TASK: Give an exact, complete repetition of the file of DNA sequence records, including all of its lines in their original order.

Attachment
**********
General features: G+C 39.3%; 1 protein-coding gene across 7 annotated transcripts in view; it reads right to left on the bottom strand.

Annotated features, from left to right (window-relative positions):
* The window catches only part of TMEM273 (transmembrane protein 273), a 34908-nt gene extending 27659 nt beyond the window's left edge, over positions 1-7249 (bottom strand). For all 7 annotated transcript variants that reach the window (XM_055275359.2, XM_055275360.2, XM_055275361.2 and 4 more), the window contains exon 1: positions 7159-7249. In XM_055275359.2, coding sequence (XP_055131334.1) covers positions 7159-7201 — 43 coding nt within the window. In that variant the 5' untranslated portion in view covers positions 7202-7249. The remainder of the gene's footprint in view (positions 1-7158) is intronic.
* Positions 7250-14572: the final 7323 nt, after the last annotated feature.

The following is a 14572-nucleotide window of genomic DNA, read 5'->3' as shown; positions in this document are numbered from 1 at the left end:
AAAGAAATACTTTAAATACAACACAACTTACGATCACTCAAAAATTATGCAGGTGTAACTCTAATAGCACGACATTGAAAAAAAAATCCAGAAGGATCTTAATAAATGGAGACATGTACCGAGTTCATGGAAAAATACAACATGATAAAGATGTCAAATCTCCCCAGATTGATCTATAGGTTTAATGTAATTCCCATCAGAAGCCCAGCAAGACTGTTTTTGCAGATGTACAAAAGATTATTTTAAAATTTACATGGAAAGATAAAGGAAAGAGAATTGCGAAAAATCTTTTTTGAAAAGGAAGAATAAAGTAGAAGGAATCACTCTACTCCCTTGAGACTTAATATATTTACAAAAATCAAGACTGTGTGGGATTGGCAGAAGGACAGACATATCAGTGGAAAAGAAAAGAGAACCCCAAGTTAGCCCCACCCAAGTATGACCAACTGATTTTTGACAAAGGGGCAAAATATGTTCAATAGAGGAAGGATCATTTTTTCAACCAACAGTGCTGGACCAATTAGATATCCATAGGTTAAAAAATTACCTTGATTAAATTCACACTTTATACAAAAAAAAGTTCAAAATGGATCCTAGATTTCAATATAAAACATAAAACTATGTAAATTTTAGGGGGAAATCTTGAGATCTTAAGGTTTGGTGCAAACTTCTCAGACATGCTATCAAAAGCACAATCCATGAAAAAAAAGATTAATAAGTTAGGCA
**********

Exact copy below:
General features: G+C 39.3%; 1 protein-coding gene across 7 annotated transcripts in view; it reads right to left on the bottom strand.

Annotated features, from left to right (window-relative positions):
* The window catches only part of TMEM273 (transmembrane protein 273), a 34908-nt gene extending 27659 nt beyond the window's left edge, over positions 1-7249 (bottom strand). For all 7 annotated transcript variants that reach the window (XM_055275359.2, XM_055275360.2, XM_055275361.2 and 4 more), the window contains exon 1: positions 7159-7249. In XM_055275359.2, coding sequence (XP_055131334.1) covers positions 7159-7201 — 43 coding nt within the window. In that variant the 5' untranslated portion in view covers positions 7202-7249. The remainder of the gene's footprint in view (positions 1-7158) is intronic.
* Positions 7250-14572: the final 7323 nt, after the last annotated feature.

The following is a 14572-nucleotide window of genomic DNA, read 5'->3' as shown; positions in this document are numbered from 1 at the left end:
AAAGAAATACTTTAAATACAACACAACTTACGATCACTCAAAAATTATGCAGGTGTAACTCTAATAGCACGACATTGAAAAAAAAATCCAGAAGGATCTTAATAAATGGAGACATGTACCGAGTTCATGGAAAAATACAACATGATAAAGATGTCAAATCTCCCCAGATTGATCTATAGGTTTAATGTAATTCCCATCAGAAGCCCAGCAAGACTGTTTTTGCAGATGTACAAAAGATTATTTTAAAATTTACATGGAAAGATAAAGGAAAGAGAATTGCGAAAAATCTTTTTTGAAAAGGAAGAATAAAGTAGAAGGAATCACTCTACTCCCTTGAGACTTAATATATTTACAAAAATCAAGACTGTGTGGGATTGGCAGAAGGACAGACATATCAGTGGAAAAGAAAAGAGAACCCCAAGTTAGCCCCACCCAAGTATGACCAACTGATTTTTGACAAAGGGGCAAAATATGTTCAATAGAGGAAGGATCATTTTTTCAACCAACAGTGCTGGACCAATTAGATATCCATAGGTTAAAAAATTACCTTGATTAAATTCACACTTTATACAAAAAAAAGTTCAAAATGGATCCTAGATTTCAATATAAAACATAAAACTATGTAAATTTTAGGGGGAAATCTTGAGATCTTAAGGTTTGGTGCAAACTTCTCAGACATGCTATCAAAAGCACAATCCATGAAAAAAAAGATTAATAAGTTAGGCA